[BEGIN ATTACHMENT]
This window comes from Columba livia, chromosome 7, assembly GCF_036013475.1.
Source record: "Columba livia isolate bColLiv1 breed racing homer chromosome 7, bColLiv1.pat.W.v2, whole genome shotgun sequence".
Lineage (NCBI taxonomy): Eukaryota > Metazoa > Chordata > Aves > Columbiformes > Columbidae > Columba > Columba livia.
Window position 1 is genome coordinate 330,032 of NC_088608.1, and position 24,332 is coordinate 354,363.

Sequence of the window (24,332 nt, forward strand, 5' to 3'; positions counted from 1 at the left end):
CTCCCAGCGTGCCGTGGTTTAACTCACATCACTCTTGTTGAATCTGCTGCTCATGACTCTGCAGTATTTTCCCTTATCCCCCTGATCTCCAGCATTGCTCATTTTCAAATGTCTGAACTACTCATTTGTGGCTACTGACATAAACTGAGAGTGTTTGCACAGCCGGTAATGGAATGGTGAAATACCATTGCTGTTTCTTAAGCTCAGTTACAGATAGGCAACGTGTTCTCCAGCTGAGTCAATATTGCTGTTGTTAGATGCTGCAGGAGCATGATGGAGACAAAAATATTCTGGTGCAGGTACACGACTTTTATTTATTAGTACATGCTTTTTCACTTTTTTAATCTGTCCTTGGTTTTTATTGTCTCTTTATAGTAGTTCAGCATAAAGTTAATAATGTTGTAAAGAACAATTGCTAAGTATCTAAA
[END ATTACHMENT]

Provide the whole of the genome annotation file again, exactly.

This window comes from Columba livia, chromosome 7, assembly GCF_036013475.1.
Source record: "Columba livia isolate bColLiv1 breed racing homer chromosome 7, bColLiv1.pat.W.v2, whole genome shotgun sequence".
Lineage (NCBI taxonomy): Eukaryota > Metazoa > Chordata > Aves > Columbiformes > Columbidae > Columba > Columba livia.
Window position 1 is genome coordinate 330,032 of NC_088608.1, and position 24,332 is coordinate 354,363.

Sequence of the window (24,332 nt, forward strand, 5' to 3'; positions counted from 1 at the left end):
CTCCCAGCGTGCCGTGGTTTAACTCACATCACTCTTGTTGAATCTGCTGCTCATGACTCTGCAGTATTTTCCCTTATCCCCCTGATCTCCAGCATTGCTCATTTTCAAATGTCTGAACTACTCATTTGTGGCTACTGACATAAACTGAGAGTGTTTGCACAGCCGGTAATGGAATGGTGAAATACCATTGCTGTTTCTTAAGCTCAGTTACAGATAGGCAACGTGTTCTCCAGCTGAGTCAATATTGCTGTTGTTAGATGCTGCAGGAGCATGATGGAGACAAAAATATTCTGGTGCAGGTACACGACTTTTATTTATTAGTACATGCTTTTTCACTTTTTTAATCTGTCCTTGGTTTTTATTGTCTCTTTATAGTAGTTCAGCATAAAGTTAATAATGTTGTAAAGAACAATTGCTAAGTATCTAAA